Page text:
Shelf Life

National Theatre Wales/Volcano Theatre Company/Welsh National Opera in partnership with the Taliesin Arts Centre, Swansea Metropolitan University and Grwp Gwalia Cyf
The Old Library, Swansea

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National Theatre Wales' mission is to take theatre out of a formal environment and into the wider world where those who might not otherwise encounter live performance can perhaps be persuaded to attend events that they would normally never see.

While I have never found this a particularly persuasive method of attracting newcomers to the world of live theatre - largely because, for me, a visit to a formal performance venue is part and parcel of the whole experience - I confess that this adventurous production is one of the finest pieces of its kind I have ever had the good fortune to attend: not only is it ideally suited to the site in which it is performed but the concept behind the work's creation is also appropriate to the site.

The Old Library, situated in an area of Swansea once touted as the city's cultural quarter, has been acquired by Swansea Metropolitan University - the city's new Central Library has been relocated to the Civic Centre on Swansea seafront and is as clinical, functional and streamlined as its new position implies; and it is exactly this gulf between the old library ethos and the brave new world of digitalisation that lies at the heart of this immensely thought-provoking and resonant work.

We begin what is generally described as a "promenade performance" in the courtyard at the back of the library which once served the old police station. A community choir makes its way along the yard, resplendent in masquerade costumes and clutching colourful umbrellas in a scenario that could easily have come out of an episode of the cult TV series The Prisoner. Individual players line the route and give us a foretaste of the inspired lunacy that is to come, reading extracts from long-cherished volumes that are destined to be plunged into bowls of water and ripped up and thrown to the ground.

Above all this, an aerial artist twirls and twists high above the ground as we are guided down a perilously steep flight of steps into what used to serve as the "stacks" - the old storage section in the basement of the library - where we encounter a variety of weird custodians who regale us with their memories and experiences.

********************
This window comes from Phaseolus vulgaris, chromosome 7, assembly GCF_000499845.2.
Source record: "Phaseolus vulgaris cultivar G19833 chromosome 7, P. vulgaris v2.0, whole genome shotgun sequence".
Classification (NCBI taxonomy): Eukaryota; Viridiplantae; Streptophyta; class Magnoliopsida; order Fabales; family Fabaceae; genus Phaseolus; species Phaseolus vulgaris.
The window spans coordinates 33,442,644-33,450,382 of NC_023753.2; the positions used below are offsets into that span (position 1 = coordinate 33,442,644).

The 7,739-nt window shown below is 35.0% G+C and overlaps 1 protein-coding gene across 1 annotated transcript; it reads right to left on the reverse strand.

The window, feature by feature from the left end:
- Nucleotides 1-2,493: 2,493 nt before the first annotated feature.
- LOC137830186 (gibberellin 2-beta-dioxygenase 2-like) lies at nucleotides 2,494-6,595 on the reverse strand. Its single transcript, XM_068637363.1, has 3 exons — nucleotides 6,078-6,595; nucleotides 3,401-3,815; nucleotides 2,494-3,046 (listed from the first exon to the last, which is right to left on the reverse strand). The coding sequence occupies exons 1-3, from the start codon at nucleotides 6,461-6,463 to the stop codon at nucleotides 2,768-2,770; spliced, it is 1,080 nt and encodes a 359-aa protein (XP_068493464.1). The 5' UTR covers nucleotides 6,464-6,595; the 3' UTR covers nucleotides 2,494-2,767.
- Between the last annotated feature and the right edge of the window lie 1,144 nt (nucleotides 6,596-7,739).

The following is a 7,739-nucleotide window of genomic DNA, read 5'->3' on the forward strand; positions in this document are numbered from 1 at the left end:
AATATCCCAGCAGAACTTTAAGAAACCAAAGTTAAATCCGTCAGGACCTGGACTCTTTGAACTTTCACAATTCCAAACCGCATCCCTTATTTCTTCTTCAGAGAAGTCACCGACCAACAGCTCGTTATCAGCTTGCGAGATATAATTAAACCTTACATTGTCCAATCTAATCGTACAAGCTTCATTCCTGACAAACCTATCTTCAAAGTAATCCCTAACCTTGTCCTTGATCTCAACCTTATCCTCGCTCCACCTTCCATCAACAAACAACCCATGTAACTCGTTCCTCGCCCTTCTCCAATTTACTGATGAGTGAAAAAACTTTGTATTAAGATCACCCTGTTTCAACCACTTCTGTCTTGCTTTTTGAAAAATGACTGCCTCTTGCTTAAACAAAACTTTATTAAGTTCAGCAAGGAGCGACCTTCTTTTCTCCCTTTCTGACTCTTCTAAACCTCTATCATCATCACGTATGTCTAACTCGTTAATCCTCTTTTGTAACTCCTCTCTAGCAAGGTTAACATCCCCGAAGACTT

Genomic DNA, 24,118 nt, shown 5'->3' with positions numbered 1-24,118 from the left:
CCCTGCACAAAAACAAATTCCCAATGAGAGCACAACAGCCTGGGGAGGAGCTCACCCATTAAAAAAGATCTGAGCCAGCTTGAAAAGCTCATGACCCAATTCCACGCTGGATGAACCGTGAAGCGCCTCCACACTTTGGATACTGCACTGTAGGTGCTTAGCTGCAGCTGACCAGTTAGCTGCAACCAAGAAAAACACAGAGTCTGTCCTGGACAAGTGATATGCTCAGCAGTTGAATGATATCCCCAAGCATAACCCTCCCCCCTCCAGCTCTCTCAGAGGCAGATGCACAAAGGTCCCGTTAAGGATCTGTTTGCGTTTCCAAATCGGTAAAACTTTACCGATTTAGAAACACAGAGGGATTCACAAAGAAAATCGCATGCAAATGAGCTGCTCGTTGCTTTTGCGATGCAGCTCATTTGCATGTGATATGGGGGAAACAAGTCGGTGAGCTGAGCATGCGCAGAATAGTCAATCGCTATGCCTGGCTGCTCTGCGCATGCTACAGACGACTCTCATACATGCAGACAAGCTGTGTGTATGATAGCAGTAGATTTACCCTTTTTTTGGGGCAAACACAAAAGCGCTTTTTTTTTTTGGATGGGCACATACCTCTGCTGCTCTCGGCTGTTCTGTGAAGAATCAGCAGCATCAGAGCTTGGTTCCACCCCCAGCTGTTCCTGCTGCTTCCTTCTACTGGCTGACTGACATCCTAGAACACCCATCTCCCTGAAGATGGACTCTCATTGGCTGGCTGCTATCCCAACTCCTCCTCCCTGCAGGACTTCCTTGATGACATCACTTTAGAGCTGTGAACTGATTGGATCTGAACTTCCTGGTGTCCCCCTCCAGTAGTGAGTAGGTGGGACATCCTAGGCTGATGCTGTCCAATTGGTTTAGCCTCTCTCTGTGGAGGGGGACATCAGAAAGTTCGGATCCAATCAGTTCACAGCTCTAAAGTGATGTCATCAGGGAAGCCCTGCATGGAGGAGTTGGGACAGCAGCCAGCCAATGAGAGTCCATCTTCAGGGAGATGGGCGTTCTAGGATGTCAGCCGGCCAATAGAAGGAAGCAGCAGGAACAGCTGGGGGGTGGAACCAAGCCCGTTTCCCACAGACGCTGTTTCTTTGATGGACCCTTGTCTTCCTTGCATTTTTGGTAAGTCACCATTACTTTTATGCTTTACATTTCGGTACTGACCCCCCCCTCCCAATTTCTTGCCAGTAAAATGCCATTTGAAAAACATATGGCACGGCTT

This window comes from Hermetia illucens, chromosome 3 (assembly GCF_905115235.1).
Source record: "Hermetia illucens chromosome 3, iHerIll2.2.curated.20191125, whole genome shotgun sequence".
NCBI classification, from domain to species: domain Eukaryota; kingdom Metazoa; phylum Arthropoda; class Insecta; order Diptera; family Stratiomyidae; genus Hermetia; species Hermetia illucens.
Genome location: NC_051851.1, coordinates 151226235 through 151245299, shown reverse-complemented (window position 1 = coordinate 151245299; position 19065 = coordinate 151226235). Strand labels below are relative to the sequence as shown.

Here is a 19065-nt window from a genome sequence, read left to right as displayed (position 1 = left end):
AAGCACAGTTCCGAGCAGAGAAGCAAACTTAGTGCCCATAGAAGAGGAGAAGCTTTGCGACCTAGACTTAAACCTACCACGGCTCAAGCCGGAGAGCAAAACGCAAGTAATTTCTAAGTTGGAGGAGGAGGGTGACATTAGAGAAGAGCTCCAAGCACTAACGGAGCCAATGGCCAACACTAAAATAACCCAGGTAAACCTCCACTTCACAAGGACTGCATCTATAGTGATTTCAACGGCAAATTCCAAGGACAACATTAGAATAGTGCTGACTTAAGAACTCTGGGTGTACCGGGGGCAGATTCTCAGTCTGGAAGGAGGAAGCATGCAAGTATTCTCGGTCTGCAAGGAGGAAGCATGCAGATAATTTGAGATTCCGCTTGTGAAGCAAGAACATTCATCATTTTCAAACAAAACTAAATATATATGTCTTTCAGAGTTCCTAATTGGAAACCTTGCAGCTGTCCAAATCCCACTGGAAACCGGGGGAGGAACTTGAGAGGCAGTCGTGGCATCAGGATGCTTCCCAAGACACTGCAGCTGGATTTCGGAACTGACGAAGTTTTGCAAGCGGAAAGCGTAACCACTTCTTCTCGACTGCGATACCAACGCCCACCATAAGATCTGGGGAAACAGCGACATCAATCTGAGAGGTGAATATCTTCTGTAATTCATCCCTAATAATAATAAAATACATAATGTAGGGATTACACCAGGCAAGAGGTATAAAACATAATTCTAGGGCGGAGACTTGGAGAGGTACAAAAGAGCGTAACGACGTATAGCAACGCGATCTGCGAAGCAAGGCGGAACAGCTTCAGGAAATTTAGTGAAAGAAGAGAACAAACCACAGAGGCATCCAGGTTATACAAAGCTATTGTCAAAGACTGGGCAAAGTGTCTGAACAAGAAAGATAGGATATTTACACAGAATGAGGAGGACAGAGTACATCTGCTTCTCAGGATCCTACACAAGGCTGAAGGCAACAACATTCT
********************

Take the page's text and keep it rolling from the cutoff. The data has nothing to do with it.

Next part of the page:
It becomes evident that these are the librarians - the custodians of ancient knowledge whose role is being eroded by the new media and the increasing reliance on technology that threatens to do away with books forever.

The theme develops still further as we are led up into the grandeur of the old Reference Library Reading room - an architectural gem which is no longer accessible to the general public, but in which I spent many a happy hour researching in the days before the old library closed its doors for the last time. The room - topped by a beautiful glass dome which was featured prominently in location filming for the Doctor Who two-parter Silence in the Library/Forest of the Dead - is sadly empy now and serves as a fitting setting for what turns out to be a farewell get-together for the librarians, whose lives and relationships are laid bare during what turns out to be the final sequence of this breathtakingly effective production.

The confrontational atmosphere of this last meeting, over a table groaning with food and drink, degenerates into the kind of manic madness that those who have seen previous Volcano productions will know very well. It does not take long for nudity to come into the equation, much as I expected it would, though in fairness it is played very much for laughs. Having said that, it still comes across as an afterthought and the production would benefit from its absence.

This is a very special piece of work which is attracting huge interest across the city and beyond, and rightly so: its power and intelligence will appeal to anyone with a love of words and a passion for words, as well as a healthy respect for their cultural heritage. Not to be missed.

"Shelf Life" runs until 25th April.

Reviewer: Graham Williams

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